CLOSE

Michigan coach John Beilein talks about how challenging the first half of the 2016-17 season will be for the Wolverines. Angelique S. Chengelis, Detroit News

LINKEDIN 1 COMMENTMORE

Last month, the NCAA announced it’s considering changes that could lead to a dramatic shift in the rules that govern the Division I transfer process in the future.

The most radical proposal being mulled is eliminating the one-year ineligibility period and granting immediate eligibility to transfers who meet specific academic standards.

During a press conference with reporters Wednesday, Michigan coach John Beilein joined a growing list of college coaches who voiced their opposition against immediate eligibility for transfers.

“I joked about it to one of my mid-major ex-(assistants), most of my guys are out there. I said, ‘This is perfect. We’ll just recruit off all your teams. Soon as you got a good team, player, we’ll go get them,’ ” Beilein said. “I mean how crazy is that? We wouldn’t have to go recruiting, we wouldn’t have to deal with the AAU guys. Just look at who is the (Mid-American Conference) All-Star team. Let’s get them to go to Michigan.

“It’s not going to work. I hope we don’t go in that direction. I really hope we don’t.”

Under the current rules, undergraduates who transfer must sit out one year before being eligible at their new school. Transfers are only immediately eligible if they receive a waiver or have graduated at one college and enroll in a graduate program at another.

For years, Division I coaches have decried the transfer epidemic in the sport. According to NCAA Division I transfers statistics, 546 college basketball players transferred to another institution for the 2016-17 season. And of the 374 Division I college basketball teams, 269 had at least one player transfer to a new program, while 81 teams had three or more transfer to another team.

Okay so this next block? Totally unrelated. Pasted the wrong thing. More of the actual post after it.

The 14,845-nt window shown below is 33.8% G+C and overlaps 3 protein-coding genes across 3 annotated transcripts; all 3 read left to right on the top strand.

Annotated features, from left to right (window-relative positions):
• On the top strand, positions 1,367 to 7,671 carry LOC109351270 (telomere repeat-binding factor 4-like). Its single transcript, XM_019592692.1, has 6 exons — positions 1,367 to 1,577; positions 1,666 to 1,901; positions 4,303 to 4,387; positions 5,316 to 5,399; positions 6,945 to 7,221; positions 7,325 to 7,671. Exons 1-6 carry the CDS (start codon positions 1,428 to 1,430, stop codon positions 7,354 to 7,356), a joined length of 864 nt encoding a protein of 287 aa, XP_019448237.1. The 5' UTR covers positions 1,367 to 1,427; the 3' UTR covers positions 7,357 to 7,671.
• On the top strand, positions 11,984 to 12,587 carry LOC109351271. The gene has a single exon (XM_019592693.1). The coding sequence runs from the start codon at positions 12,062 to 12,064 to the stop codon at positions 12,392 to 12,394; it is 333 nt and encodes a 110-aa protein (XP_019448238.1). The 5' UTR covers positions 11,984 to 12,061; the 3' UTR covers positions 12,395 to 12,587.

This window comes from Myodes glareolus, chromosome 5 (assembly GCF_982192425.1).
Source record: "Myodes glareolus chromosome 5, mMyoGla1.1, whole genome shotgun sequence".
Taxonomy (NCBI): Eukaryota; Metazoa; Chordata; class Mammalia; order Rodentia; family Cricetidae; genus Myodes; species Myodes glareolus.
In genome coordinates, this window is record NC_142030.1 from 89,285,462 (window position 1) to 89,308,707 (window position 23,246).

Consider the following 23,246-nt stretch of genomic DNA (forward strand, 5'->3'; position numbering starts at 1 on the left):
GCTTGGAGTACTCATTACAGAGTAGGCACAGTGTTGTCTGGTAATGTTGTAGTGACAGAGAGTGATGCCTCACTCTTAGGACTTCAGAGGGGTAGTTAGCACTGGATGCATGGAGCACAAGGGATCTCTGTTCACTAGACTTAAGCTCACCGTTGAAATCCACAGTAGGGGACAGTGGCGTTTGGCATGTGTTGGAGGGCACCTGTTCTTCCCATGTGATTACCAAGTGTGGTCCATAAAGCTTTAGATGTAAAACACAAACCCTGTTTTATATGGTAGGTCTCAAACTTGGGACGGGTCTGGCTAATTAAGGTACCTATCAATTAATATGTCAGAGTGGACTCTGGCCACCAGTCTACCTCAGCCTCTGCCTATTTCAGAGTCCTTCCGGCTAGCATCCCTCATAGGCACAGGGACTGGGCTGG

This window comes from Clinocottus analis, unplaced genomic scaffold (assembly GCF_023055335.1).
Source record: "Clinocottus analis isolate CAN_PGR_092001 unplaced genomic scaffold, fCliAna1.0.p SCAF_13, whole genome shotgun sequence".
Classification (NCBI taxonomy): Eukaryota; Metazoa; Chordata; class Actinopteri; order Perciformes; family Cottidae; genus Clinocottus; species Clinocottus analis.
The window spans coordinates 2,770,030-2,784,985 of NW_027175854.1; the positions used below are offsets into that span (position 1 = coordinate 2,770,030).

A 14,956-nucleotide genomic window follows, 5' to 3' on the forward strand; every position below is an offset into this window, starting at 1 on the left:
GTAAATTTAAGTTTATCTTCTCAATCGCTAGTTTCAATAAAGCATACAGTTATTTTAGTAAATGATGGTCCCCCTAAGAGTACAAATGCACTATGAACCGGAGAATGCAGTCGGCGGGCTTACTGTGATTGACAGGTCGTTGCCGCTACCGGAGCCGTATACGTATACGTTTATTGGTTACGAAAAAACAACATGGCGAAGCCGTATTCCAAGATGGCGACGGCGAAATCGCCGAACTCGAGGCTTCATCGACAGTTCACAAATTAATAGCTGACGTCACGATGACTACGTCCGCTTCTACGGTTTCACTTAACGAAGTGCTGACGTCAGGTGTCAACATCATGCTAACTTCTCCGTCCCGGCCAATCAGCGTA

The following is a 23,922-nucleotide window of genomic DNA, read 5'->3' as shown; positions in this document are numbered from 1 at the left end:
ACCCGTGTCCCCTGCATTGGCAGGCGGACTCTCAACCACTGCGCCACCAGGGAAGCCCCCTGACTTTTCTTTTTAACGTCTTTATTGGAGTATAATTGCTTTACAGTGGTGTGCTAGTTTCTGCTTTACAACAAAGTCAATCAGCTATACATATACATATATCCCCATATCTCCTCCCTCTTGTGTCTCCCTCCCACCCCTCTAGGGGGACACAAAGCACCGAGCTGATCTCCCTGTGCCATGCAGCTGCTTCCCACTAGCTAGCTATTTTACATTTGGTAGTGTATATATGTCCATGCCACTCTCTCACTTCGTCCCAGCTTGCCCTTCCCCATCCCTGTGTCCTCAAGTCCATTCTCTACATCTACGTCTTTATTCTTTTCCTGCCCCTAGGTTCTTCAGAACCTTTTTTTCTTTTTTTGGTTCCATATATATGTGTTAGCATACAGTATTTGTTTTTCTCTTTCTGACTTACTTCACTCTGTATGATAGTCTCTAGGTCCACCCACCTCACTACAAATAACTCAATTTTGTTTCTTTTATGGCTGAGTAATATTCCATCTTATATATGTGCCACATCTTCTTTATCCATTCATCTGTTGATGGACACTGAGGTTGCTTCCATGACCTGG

If the proposed new transfer rule is put in place, Beilein said it would essentially lead to a poaching free-for-all.

“That’s not right to do the mid-majors, to the low majors or to each who would be flipping teams like crazy because if you’re going to do that, why can’t you do it in the Big Ten?” Beilein said. “Let’s just flip quarterbacks next year and Michigan State has got our quarterback and they got their quarterback and won’t that be fun, right?

“We can’t make a rule on everything. It can’t always be equal opportunity. There’s got to be some things otherwise we wouldn’t need referees at games, would we? Everybody would just do whatever they want to do and we’d try to figure out the score. Who won? Let’s not have a scoreboard. Let’s not have any rules.”

The counterargument is since student-athletes are unpaid amateur athletes, they should be allowed to transfer wherever they want without any restrictions like any other student, a notion Beilein disagrees with.

“And every kid should play in every game. Everybody should get a trophy after every single event every day and you get cupcakes whether you win or you lose,” Beilein said. “Come on. This is like life, this is life. All rules don’t apply. It has worked in some other sports, right?

“But for whatever reason I think it would really have a negative impact on the sports who do have the one-year transfer rule, one-year sit out rule.”

Among the other proposals intended to “improve the transfer environment for college athletes, coaches and teams in Division I,” per the NCAA release, include eliminating a school’s power to control a transfer’s list of possible destinations and increasing penalties for tampering with a potential transfer.

After gathering feedback, the Division I transfer working group met earlier this week and will finalize its proposals over the next few weeks. The deadline for concepts to be considered for the 2017-18 legislative cycle is Nov. 1.

For the proposals to be adopted, they would need to be approved by Division 1 Council and the earliest that would happen is April 2018.

jhawkins@detroitnews.com

twitter.com/jamesbhawkins

LINKEDIN 1 COMMENTMORE